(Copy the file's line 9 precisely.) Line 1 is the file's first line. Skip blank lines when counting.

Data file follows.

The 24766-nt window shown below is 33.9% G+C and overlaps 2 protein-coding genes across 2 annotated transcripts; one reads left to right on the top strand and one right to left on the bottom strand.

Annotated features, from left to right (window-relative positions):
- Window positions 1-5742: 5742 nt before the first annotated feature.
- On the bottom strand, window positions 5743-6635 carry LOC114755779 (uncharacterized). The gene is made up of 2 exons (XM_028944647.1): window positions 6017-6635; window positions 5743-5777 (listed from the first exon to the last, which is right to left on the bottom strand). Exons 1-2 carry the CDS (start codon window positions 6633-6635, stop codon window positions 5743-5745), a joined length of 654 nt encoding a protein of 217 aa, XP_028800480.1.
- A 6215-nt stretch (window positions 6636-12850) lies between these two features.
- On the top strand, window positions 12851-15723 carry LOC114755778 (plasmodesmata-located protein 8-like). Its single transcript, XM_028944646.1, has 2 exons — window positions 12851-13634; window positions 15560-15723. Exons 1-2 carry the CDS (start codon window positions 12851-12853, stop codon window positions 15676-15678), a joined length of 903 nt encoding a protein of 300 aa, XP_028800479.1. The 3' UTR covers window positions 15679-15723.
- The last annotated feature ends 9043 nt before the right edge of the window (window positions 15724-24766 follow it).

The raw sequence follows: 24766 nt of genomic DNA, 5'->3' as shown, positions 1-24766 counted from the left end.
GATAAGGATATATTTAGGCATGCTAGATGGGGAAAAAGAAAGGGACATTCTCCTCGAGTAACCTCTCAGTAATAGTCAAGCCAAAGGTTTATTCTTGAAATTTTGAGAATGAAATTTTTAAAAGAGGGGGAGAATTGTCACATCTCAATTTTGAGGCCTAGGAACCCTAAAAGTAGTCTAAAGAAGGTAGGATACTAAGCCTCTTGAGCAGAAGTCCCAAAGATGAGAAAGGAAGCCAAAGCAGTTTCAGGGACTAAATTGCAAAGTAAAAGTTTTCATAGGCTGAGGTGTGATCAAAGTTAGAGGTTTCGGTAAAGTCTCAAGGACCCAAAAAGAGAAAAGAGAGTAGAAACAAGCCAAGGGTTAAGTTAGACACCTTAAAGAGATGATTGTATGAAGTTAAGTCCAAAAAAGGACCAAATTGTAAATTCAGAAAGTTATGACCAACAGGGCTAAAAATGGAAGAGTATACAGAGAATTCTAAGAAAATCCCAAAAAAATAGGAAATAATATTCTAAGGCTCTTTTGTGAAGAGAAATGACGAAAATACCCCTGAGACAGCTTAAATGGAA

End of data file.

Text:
GATAAGGATATATTTAGGCATGCTAGATGGGGAAAAAGAAAGGGACATTCTCCTCGAGTAACCTCTCAGTAATAGTCAAGCCAAAGGTTTATTCTTGAAATTTTGAGAATGAAATTTTTAAAAGAGGGGGAGAATTGTCACATCTCAATTTTGAGGCCTAGGAACCCTAAAAGTAGTCTAAAGAAGGTAGGATACTAAGCCTCTTGAGCAGAAGTCCCAAAGATGAGAAAGGAAGCCAAAGCAGTTTCAGGGACTAAATTGCAAAGTAAAAGTTTTCATAGGCTGAGGTGTGATCAAAGTTAGAGGTTTCGGTAAAGTCTCAAGGACCCAAAAAGAGAAAAGAGAGTAGAAACAAGCCAAGGGTTAAGTTAGACACCTTAAAGAGATGATTGTATGAAGTTAAGTCCAAAAAAGGACCAAATTGTAAATTCAGAAAGTTATGACCAACAGGGCTAAAAATGGAAGAGTATACAGAGAATTCTAAGAAAATCCCAAAAAAATAGGAAATAATATTCTAAGGCTCTTTTGTGAAGAGAAATGACGAAAATACCCCTGAGACAGCTTAAATGGAA